Video produced by Steve Nathans-Kelly
At Data Summit Connect 2021, John Mosch, Cisco senior manager, analytics, broke down the key roles for an effective analytics team and explained how (and in what order) to fill these roles and assemble your team.
"Getting started before you even hire somebody. So who do you hire first? It's not going to be a data scientist. I can tell you that the most important role, the most important first hire is a data engineer," said Mosch. "Now, the reason for that is without data, there's nothing to do. All the initial work is going to be data work. These are the people who are going to make the data available and usable. they're going to collect it and arrange it into a form that can be ultimately useful for analytics that ultimately be used by data scientists, but it's all data work upfront. I mean, a data scientist can't find anything and can't do anything until there's a good set of data to work from. Now, this role is necessary. There's no way around it. If you don't have this role, if someone's not doing the data work, well, someone has to do the data work."
There's just no way around it, said Mosch. "If the data engineer is not doing it, your data scientist is going to get stuck with it. And this is a misuse of their skillset. I mean, they're capable of doing it. They're not ideal for doing it. I mean, they're not necessarily going to know how to do ETLs and APIs, and they're not going to necessarily know how to manage a data warehouse. They might but, even if they do know, it's not necessarily something that they want to spend time doing, they want to spend time doing statistical modeling. They want to spend time questioning the data. They want to spend time, looking for results and crafting those results into a story. They don't want to spend time doing data work. And that's why it's very important to have these data engineer roles."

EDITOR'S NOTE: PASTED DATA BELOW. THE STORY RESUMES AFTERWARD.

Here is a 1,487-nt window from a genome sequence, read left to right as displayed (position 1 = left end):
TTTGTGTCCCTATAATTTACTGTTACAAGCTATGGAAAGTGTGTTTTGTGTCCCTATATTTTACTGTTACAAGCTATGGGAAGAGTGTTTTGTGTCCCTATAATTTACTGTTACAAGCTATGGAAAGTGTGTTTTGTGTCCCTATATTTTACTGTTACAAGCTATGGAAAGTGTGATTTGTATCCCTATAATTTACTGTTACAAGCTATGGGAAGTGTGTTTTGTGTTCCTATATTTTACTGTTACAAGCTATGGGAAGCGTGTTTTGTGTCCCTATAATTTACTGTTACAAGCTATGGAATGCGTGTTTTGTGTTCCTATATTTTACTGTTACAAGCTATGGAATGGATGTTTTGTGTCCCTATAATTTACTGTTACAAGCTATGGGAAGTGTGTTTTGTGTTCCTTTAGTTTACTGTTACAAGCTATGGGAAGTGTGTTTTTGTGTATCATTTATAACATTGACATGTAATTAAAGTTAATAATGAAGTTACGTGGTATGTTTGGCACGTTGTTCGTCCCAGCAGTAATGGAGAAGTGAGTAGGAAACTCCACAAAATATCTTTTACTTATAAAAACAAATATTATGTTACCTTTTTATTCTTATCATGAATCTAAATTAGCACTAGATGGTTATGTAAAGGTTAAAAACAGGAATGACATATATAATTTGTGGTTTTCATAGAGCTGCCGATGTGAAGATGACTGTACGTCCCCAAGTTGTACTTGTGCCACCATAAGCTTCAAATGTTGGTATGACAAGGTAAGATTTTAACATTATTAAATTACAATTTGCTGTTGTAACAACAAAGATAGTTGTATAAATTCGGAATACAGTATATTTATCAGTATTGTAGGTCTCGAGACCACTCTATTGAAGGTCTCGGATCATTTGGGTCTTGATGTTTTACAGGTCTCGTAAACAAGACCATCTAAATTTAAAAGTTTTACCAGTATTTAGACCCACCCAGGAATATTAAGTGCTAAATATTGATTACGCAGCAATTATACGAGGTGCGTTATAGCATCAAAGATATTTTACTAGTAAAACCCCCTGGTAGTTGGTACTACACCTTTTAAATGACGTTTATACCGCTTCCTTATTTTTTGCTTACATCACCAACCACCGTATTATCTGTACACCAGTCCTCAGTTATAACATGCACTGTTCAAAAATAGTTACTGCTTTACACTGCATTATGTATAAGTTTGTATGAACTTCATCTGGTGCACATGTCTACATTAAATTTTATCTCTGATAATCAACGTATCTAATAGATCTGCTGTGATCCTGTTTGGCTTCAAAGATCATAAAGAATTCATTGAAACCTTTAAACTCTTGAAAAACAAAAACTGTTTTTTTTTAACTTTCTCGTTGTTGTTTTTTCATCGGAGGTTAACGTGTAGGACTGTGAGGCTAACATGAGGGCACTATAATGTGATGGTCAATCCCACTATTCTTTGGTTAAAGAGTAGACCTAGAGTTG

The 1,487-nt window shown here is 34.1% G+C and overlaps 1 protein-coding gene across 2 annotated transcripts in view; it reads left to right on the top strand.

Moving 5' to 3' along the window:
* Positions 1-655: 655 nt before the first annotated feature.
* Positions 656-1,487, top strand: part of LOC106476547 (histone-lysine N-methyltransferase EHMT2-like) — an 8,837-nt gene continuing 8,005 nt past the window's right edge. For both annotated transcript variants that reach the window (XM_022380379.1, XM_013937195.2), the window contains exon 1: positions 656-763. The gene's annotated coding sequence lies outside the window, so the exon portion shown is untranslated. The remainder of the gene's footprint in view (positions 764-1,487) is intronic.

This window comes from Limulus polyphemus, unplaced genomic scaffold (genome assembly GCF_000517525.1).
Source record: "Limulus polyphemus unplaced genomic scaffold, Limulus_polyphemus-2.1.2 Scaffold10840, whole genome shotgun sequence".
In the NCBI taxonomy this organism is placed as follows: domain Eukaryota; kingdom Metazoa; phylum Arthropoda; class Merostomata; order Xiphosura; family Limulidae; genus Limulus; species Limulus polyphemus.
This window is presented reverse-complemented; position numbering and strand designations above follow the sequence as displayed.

In fact, said Mosch, a company should have at least two data engineers for every data scientist. "That's how important this work is. I mean this is fundamental for one reason, as you're offloading a lot of the data work from your data science engineers, as well as you're setting up the opportunity for automation—you should not be doing something manually more than twice. If that's the case, it should be automated. And the data engineers can take care of that. They can automate things so that the data scientists don't have to mess with them on a day-to-day or week-to-week, month-to-month basis." It allows data scientiss to have a nice clean datasets to work from. "And like I said, it's work that needs to be done. It's the bulk of the work, and you're best off hiring specialists that deal with it to free up the data scientists."
The next hire would be data scientists, said Mosch. "Once you've got some data to work from, these are the people who are going to be creating the models and analytics that produce insights. Like I mentioned already, it's kind of a common mistake that people think that the data scientist should be the first hire or potentially the only hire, but that's like trying to start a band with only a lead singer. I mean, you need people to set up data systems, data collection systems, data processing systems, integrate those results into operational processes. They need to maintain those data systems. If you've only got a data scientist, they're going to be super busy with doing things and it's not really data science so it's important to have these other roles that are important to have data engineers, to help out the data scientists.